(hydromounts). The chassis subframe can make minor elastokinematic control movements. When designing subframe mounts, it is necessary to ensure that they retain
their defined properties with regard to strength and geometry even with unfavourable
conditions of use (e.g. low temperatures) and for a sufficiently long period of time,
because variations in the configuration have a direct effect on vehicle performance. The
longitudinal arms which run on tapered-roller bearings and which are subject to both
flexural as well as torsional stress are designed in the form of a parallelogram linkage.
In this way, the inherent disadvantage of a trailing arm axle - unwanted toe-in as a result
of the deformation of the link when subject to a lateral force - is reduced by 75%,
according to works specifications.
a
I
.~.
I
I
I
I
+~Z77777/
.
Fig. 1.14 On rear axle trailing-link
suspensions, the vertical force Fz.w together
with the lateral forces Fy,w cause bending
and torsional stress, making a corresponding (hollow) profile, e.g. a closed box profile
necessary. A force from inside causes the
largest torsional moment (see Chapter 4 in
Ref. [3]):
T = Fz,w x a + Fy,w x
(dyn
-----------_._------..,.----_._--------------'"I
Types of suspension and drive
1.2.5
17
Semi-trailing-arm rear axles
This is a special type of trailing-arm axle, which is fitted mainly in rear-wheel
and four-wheel drive passenger cars, but which is also found on front-wheel
drive vehicles (Fig., 1.15). Seen from the top (Fig. 1.16), the control arm axis of
rotation EO is diagonally positioned at an angle a = 10° to 25°, and from the rear
an angle f3 : : :; 5° can still be achieved (Fig. 3.36). When the wheels bump and
Fig. 1.15
Tilted-(Multiple) Staft Steering Rear Axle of the Opel Omega (1999), a
further development of the tilted shaft steering axle. The differential casing of the
rear-axle drive is above three elastic bearings, noise-isolated, connected with
subframe (1), and this subframe is again, with four specially developed elastomer
bearings on the installation (pos. 2 to 5). On top of part seated are the bearings (6) for
the back of the stabilizer. Both of the extension arms (8) take up the inner bearings of
the tilted shafts, which carry the barrel-shaped helical springs (9). In order to get a flat
bottom of the luggage trunk, they were transferred to the front of the axle drive
shafts. The transmission isp (wheel to spring, see equation 5.14 and paragraph 5.3.2
in (3)), becomes thereby with 1.5 comparatively large. The shock absorbers (10) are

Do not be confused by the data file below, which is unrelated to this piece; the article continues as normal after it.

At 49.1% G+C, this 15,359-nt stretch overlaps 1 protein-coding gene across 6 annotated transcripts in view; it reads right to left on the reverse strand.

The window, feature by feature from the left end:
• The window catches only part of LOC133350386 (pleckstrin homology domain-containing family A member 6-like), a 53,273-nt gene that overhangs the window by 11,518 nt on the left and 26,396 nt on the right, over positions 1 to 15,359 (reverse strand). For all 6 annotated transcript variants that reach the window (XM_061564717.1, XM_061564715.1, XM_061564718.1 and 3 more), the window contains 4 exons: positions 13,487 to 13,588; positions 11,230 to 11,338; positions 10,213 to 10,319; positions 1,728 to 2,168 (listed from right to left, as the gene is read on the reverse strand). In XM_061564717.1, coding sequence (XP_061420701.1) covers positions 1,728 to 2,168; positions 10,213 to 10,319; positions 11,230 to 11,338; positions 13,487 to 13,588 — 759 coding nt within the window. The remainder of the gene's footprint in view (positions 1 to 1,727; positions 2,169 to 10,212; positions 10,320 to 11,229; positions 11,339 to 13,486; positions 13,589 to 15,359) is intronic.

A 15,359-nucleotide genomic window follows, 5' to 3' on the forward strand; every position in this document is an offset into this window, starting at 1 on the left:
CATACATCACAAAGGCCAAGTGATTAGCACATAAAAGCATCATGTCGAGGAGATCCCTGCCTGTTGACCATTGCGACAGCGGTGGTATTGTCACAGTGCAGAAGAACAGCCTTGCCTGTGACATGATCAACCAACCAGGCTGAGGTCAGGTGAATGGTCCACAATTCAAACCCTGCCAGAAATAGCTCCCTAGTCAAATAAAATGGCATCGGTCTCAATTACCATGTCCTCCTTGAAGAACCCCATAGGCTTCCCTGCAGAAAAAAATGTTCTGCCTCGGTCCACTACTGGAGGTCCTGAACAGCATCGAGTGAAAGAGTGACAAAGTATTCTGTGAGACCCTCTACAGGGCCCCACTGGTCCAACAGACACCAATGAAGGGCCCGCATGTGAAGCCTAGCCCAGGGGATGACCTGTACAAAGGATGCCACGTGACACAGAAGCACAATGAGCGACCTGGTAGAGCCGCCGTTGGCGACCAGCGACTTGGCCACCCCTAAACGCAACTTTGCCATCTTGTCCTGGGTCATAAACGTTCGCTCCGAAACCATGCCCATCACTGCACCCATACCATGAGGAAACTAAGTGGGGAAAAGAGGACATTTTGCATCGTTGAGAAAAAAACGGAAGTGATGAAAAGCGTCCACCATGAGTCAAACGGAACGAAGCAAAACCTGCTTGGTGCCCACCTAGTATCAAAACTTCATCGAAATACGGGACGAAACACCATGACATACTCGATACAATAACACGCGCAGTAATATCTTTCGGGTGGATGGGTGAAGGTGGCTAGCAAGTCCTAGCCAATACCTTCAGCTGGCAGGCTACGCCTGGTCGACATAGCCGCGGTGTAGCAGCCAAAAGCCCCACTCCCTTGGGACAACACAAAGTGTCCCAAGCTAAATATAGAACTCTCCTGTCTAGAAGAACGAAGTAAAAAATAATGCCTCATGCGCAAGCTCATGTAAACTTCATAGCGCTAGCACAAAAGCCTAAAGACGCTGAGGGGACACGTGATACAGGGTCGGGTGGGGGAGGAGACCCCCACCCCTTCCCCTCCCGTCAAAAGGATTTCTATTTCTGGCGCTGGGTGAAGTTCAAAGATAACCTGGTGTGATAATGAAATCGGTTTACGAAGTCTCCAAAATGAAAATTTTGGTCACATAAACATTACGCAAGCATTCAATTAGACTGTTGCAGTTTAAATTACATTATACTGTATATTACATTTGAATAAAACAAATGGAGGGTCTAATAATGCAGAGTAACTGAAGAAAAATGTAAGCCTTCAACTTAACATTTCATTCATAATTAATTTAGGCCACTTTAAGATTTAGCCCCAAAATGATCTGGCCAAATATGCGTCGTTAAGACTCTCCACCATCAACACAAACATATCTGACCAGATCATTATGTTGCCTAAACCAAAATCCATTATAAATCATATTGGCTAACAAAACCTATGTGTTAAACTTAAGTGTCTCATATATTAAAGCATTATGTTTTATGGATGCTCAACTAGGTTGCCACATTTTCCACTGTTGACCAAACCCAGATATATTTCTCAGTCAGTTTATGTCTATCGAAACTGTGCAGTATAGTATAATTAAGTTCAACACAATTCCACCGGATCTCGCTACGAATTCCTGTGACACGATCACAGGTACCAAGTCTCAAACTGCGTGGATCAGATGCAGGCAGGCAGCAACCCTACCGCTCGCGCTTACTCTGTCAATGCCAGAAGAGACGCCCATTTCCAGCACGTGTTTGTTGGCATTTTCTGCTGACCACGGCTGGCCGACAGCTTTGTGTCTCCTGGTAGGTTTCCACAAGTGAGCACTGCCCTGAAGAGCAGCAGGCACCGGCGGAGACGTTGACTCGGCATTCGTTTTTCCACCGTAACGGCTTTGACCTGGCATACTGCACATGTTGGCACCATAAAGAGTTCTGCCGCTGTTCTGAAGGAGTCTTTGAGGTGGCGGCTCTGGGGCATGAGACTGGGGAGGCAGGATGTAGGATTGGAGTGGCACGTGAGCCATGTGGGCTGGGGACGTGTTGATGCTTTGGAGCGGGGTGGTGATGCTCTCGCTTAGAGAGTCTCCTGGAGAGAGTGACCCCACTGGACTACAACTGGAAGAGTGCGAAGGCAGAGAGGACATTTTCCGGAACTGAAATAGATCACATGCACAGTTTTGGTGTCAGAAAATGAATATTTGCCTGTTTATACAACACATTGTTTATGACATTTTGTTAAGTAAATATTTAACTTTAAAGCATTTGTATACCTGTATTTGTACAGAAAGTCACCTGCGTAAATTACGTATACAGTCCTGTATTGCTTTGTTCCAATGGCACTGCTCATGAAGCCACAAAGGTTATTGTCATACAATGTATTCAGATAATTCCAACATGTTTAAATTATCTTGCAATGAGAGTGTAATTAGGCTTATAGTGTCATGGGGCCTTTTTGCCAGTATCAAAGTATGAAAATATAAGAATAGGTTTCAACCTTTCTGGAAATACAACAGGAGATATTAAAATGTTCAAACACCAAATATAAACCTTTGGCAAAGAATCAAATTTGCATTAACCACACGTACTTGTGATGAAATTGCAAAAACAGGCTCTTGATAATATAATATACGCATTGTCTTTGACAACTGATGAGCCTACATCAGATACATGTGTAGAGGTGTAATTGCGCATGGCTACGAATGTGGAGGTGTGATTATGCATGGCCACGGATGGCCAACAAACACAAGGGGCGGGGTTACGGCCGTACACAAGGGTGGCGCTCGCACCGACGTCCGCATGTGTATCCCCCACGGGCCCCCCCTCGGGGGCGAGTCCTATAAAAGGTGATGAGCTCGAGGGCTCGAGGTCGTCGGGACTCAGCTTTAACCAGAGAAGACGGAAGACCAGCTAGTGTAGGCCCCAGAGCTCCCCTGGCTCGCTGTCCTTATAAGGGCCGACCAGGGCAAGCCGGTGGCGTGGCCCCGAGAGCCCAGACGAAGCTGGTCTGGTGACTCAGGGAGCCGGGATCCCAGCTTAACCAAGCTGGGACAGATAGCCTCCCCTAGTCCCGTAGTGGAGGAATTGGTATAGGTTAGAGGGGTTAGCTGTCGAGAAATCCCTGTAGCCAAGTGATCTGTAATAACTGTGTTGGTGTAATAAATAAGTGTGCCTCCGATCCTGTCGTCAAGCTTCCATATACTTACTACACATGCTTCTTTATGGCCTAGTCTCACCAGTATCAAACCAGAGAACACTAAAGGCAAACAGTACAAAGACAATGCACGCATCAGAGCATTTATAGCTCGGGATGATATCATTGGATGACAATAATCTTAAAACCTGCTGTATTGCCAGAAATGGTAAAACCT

seated behind the centre of the axle, the transmission is with iD = 0.86 favourable.
The angle of sweep of the tilted shafts amounts to alpha = 10° (Fig.3.35) and the
Dachwinkel, assume roof or top angle beta = 1°35'. Both of these angles change
dynamically under the influence of the additional tilted shaft (11). These support the
sidE~forces, comin~~ from the wheel carriers directly against the subframe (1). They
raise the lateral stability of the vehicle, and provide an absolute neutral elastic steering under side-forces and also, that in driving mode, favourable toe-in alterations
appear during spring deflection, and also under load (Fig. 3.20). The described reaction of load alteration in paragraph 2.12 disappears - in connection with the arrangement and adaptation of bearings 2 to 5 - almost entirely.
----,-------------
18
The Automotive Chassis
Fig. 1.16 Flat, non-driven air-suspended semi-trailing-arm rear axle of the
Mercedes-Benz V class, whose driven front axle with spring-and-shock absorber
strut has conventional coil springs. The air-spring bellows are supplied by an electrically powered compressor. The individual wheel adjustment permits the lowering or
lifting of the vehicle as well as a constant vehicle height, regardless of - even onesided - loading. It is also possible to counteract body tilt during cornering. The damping properties of the shock absorbers are affected by spring bellow pressure
depending on the load. The short rolling lobe air-spring elements make a low load
floor possible; its rolling movement during compression and rebound results in selfcleaning. In the case of semi-trailing arm axles, roll understeer of the rear axle can
be achieved (Fig. 3.73) by means of a negative verticle angle of pivot-axis inclination
(Fig. 3.36); the kinematic toe-in alteration is also reduced (Fig. 3.49).
rebound-travel they cause spatial movement, so the drive shafts need two joints
per side with angular mobility and length compensation (Fig. 1.17). The horizontal and vertical angles determine the roll steer properties.
When the control arm is a certain length, the following kinematic characteristics can be positively affected by angles a and {3 (Fig. 3.20):
•
•
•
•
height of the roll centre;
position of the radius-arm axis;
change of camber;
toe-in change;
Camber and toe-in changes increase the bigger the angles a and
axles have an elastokinematic tendency to oversteering.
f3:
semi-trailing
------------.------r-------.---------'
I
Types of suspension and drive
19
Fig" 1.17 Constant velocity sliding joints by GKN Automotive. In front-drive vehicles, considerable articulation angles of the drive axles occur, sometimes even
during straight running, as a result of the installation situation, short propshafts and
lifting movements of the body due to torque steer effects. These result in force and
moment non-conformities and losses which lead to unwanted vibration. The full-load
sliding ball joint (top, also see Fig. 1.53) permits bending angles of up to 22° and
displacements of up to 45 mm. Forces are transmitted by means of six balls that run
on intersecting tracks. In the rubber-metal tripod sliding joint (bottom), three rollers
on needle bearings run in cylindrically machined tracks. With bending angles of up to
25° and displacements of up to 55 mm, these joints run particularly smoothly and
hence quietly.
1.2.. 6 Multi-link suspension